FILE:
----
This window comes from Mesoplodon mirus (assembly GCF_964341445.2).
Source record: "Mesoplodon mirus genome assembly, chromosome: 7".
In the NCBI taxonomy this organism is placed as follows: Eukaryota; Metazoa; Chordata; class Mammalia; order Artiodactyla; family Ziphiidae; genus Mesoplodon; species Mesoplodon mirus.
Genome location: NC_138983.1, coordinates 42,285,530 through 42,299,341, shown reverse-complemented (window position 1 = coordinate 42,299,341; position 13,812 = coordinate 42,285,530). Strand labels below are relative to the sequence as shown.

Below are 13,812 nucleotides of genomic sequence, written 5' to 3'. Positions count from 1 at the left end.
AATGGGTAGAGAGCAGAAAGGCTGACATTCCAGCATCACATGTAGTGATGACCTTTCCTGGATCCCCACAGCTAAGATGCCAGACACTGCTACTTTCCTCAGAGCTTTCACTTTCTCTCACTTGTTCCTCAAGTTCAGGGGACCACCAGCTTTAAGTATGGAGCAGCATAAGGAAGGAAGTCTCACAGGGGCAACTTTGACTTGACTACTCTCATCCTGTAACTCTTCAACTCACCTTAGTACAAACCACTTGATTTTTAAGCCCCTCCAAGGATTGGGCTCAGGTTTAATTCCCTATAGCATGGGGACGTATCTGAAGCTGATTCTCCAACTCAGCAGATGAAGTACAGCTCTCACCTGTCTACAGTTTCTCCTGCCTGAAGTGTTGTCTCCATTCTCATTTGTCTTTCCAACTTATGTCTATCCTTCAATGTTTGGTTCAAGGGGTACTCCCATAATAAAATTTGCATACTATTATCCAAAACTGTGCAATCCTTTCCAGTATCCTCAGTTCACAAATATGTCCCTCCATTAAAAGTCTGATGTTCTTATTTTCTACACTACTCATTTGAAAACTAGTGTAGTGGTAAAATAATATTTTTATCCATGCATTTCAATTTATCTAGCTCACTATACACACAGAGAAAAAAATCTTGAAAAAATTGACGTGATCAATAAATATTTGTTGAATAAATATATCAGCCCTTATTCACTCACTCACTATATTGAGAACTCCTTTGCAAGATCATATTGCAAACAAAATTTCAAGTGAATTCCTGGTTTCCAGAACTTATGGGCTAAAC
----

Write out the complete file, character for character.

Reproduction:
This window comes from Mesoplodon mirus (assembly GCF_964341445.2).
Source record: "Mesoplodon mirus genome assembly, chromosome: 7".
In the NCBI taxonomy this organism is placed as follows: Eukaryota; Metazoa; Chordata; class Mammalia; order Artiodactyla; family Ziphiidae; genus Mesoplodon; species Mesoplodon mirus.
Genome location: NC_138983.1, coordinates 42,285,530 through 42,299,341, shown reverse-complemented (window position 1 = coordinate 42,299,341; position 13,812 = coordinate 42,285,530). Strand labels below are relative to the sequence as shown.

Below are 13,812 nucleotides of genomic sequence, written 5' to 3'. Positions count from 1 at the left end.
AATGGGTAGAGAGCAGAAAGGCTGACATTCCAGCATCACATGTAGTGATGACCTTTCCTGGATCCCCACAGCTAAGATGCCAGACACTGCTACTTTCCTCAGAGCTTTCACTTTCTCTCACTTGTTCCTCAAGTTCAGGGGACCACCAGCTTTAAGTATGGAGCAGCATAAGGAAGGAAGTCTCACAGGGGCAACTTTGACTTGACTACTCTCATCCTGTAACTCTTCAACTCACCTTAGTACAAACCACTTGATTTTTAAGCCCCTCCAAGGATTGGGCTCAGGTTTAATTCCCTATAGCATGGGGACGTATCTGAAGCTGATTCTCCAACTCAGCAGATGAAGTACAGCTCTCACCTGTCTACAGTTTCTCCTGCCTGAAGTGTTGTCTCCATTCTCATTTGTCTTTCCAACTTATGTCTATCCTTCAATGTTTGGTTCAAGGGGTACTCCCATAATAAAATTTGCATACTATTATCCAAAACTGTGCAATCCTTTCCAGTATCCTCAGTTCACAAATATGTCCCTCCATTAAAAGTCTGATGTTCTTATTTTCTACACTACTCATTTGAAAACTAGTGTAGTGGTAAAATAATATTTTTATCCATGCATTTCAATTTATCTAGCTCACTATACACACAGAGAAAAAAATCTTGAAAAAATTGACGTGATCAATAAATATTTGTTGAATAAATATATCAGCCCTTATTCACTCACTCACTATATTGAGAACTCCTTTGCAAGATCATATTGCAAACAAAATTTCAAGTGAATTCCTGGTTTCCAGAACTTATGGGCTAAAC